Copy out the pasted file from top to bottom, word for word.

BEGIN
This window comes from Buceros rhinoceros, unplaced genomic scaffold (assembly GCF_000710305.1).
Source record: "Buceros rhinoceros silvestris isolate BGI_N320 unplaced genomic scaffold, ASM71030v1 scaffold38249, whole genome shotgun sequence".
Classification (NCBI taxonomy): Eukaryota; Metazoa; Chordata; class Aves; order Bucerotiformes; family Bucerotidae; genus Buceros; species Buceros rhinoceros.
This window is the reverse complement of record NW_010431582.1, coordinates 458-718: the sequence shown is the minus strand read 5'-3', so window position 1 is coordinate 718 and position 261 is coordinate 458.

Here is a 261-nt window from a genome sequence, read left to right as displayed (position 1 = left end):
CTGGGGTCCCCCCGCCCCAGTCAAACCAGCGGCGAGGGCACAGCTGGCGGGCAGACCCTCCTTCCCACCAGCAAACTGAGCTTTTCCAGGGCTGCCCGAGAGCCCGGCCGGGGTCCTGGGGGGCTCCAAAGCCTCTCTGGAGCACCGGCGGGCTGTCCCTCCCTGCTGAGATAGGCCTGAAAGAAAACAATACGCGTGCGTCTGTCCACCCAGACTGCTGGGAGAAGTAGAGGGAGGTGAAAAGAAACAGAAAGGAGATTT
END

This window comes from Buceros rhinoceros, unplaced genomic scaffold (assembly GCF_000710305.1).
Source record: "Buceros rhinoceros silvestris isolate BGI_N320 unplaced genomic scaffold, ASM71030v1 scaffold38249, whole genome shotgun sequence".
Classification (NCBI taxonomy): Eukaryota; Metazoa; Chordata; class Aves; order Bucerotiformes; family Bucerotidae; genus Buceros; species Buceros rhinoceros.
This window is the reverse complement of record NW_010431582.1, coordinates 458-718: the sequence shown is the minus strand read 5'-3', so window position 1 is coordinate 718 and position 261 is coordinate 458.

Here is a 261-nt window from a genome sequence, read left to right as displayed (position 1 = left end):
CTGGGGTCCCCCCGCCCCAGTCAAACCAGCGGCGAGGGCACAGCTGGCGGGCAGACCCTCCTTCCCACCAGCAAACTGAGCTTTTCCAGGGCTGCCCGAGAGCCCGGCCGGGGTCCTGGGGGGCTCCAAAGCCTCTCTGGAGCACCGGCGGGCTGTCCCTCCCTGCTGAGATAGGCCTGAAAGAAAACAATACGCGTGCGTCTGTCCACCCAGACTGCTGGGAGAAGTAGAGGGAGGTGAAAAGAAACAGAAAGGAGATTT